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Protesters line up on the streets of Budapest to protest Orban’s bill. (Credit: BBC)

A few weeks ago, news that the Central European University located in Budapest, Hungary had come under threat spread like wildfire around the BCB campus. Hungary’s Prime Minister, Viktor Orban, had launched a legislative attack on the institution, indirectly calling for it to close down. When pressured for a reason, Orban’s government claimed that the legal measures they had taken were only to protect the affairs of higher education in the country. However, the proposal underlined many prospects that seemed to single out CEU, including complex conditions it was required to meet to remain in existence. One such demand was that Hungary would have to sign an intergovernmental pact with the home country of the university, meaning that CEU’s associations with other universities would become highly politicised as Hungary would be obliged to have political ties with the countries that set up shop in their nation. Another demand was that foreign universities could only exist provided they had a campus in their home land, something that CEU doesn’t have as it is a cross-border institution. Orban’s government also seemed to be opposed to the issuance of double degrees (i.e., Hungarian and American) by the university, which many American universities operating outside the United States do, including Bard College Berlin!

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Wafa at a student artwork exhibition on campus (credit: Tamar Maare)

Wafa at a student artwork exhibition on campus (credit: Tamar Maare)

Wafa was arrested in 2011. The protests against the Assad regime had begun to heighten in frequency and intensity, with riots regularly breaking out in different Syrian cities. The Syrian authorities launched a nationwide crackdown on protesting in an effort to quell the rising dissent against the government, arresting many civilians. Amongst these were students who were dragged into prison for their activism, including Wafa Moustafa, now a BA1 student in the HAST program at BCB. “It was hard,” she says to me. “At this point, they didn’t arrest girls very often, so they had no idea how to deal with us appropriately.” After being beaten many times for disobedience, she decided that she would go on a hunger strike. But that, combined with serious asthma and an undiagnosed stomach condition, didn’t end well. “They summoned a doctor who force-fed me with syringes. Doctors here don’t help you, they’re all a part of the regime.”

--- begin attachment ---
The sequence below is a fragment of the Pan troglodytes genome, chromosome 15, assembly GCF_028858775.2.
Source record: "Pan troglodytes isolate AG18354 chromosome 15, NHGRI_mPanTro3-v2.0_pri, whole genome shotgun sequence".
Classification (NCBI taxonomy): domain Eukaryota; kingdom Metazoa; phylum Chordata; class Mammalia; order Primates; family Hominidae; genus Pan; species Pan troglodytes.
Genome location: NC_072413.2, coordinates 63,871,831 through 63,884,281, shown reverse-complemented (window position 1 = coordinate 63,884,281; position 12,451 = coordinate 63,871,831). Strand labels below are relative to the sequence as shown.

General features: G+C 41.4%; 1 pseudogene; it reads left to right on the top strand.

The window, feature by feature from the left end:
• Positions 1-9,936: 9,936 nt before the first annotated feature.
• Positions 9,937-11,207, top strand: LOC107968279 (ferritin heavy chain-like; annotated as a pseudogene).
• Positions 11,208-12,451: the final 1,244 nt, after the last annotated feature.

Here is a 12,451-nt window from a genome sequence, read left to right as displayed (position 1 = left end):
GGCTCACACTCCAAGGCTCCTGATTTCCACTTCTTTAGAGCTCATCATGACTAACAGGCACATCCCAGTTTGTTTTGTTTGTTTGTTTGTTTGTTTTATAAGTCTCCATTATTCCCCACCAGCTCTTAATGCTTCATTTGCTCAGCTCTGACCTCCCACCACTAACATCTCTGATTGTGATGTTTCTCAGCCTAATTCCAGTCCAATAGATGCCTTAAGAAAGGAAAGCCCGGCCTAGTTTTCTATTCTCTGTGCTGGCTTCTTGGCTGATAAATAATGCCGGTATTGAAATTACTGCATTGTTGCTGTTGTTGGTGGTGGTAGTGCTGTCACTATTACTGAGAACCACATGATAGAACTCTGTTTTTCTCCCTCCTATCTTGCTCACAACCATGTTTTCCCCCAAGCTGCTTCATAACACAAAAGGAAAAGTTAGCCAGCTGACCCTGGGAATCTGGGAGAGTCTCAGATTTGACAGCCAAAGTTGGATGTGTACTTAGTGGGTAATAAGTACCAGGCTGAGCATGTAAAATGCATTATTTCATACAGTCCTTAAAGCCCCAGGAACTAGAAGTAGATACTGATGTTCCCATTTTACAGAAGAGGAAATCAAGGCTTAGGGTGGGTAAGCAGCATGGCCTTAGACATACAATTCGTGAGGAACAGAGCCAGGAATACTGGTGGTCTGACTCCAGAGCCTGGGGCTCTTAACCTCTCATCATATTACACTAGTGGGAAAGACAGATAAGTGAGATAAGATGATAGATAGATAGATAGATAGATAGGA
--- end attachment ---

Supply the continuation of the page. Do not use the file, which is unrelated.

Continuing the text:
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The Student Action & Youth Leadership Conference in Istanbul, Turkey brought together people from all over the world to the only city in the world that stretches on two continents – Europe and Asia. Although the busy schedule at the conference left us with little time to go out and explore the city, I had firmly decided to take advantage of our last day there, as well as the guided tour, to bring some snippets of Istanbul back to Berlin. Without further ado, here are some glimpses of Istanbul in one day, March 18:

Eye-shaped amulets in Turkey (better known as “nazar”) are believed to protect against “the evil eye” (ill intentions). They can be found everywhere – at bazaars, local gift shops, people’s homes… It would be almost heretic to leave Turkey without purchasing one. Beware though: the amulet only works its magical properties if given to you as a present! Photo: Inasa Bibic

Eye-shaped amulets in Turkey (better known as “nazar”) are believed to protect against “the evil eye” (ill intentions). They can be found everywhere – at bazaars, local gift shops, people’s homes… It would be almost heretic to leave Turkey without purchasing one. Beware though: the amulet only works its magical properties if given to you as a present! (Photo: Inasa Bibic)

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Pergamon Altar

The Pergamon Altar, Pergamon Museum Berlin.

As ECLA of Bard students, we are relatively familiar with one of Berlin’s most amazing treasures—the Pergamon Altar. Not only do we visit it annually in an almost festive fashion as First Years, but it also decorates our homepage. I would even dare to say that if ECLA of Bard were to establish a formal sports team, Pergamon’s Zeus would serve as a mascot.

Yet in the past few years, the Pergamon and other artifacts of Turkish origin are at the center of a cultural battle comparable in scale to that of the Olympian gods and Giants. Recently, the directors of several of the largest and most distinguished museums around the globe such as The Metropolitan, The Louvre or The Pergamon have accused the Turkish government of unprecedented aggressiveness, claiming that the Turks are using any means (including extortion) in order to retrieve their cultural artifacts. Turkey has also been accused of threatening sanctions against countries currently in possession of these treasures (this includes, but is not limited to, forbidding universities and research institutions from conducting excavations on Turkish soil). German officials responded by claiming that all of the Turkish artifacts which are displayed in German museums were purchased legally more than 100 years ago, therefore absolving them of any legal obligation to return them. Irrespective of the legal reality surrounding the artifacts, Turkey’s culture minister, Ertugrul Gunay, claimed in an interview for “The Guardian” earlier this year that these aggressive measures are proving effective, spurring on further reacquisition: “Whatever was returned till today is only the start…We will retrieve many more Turkish  national treasures in the next few years”.

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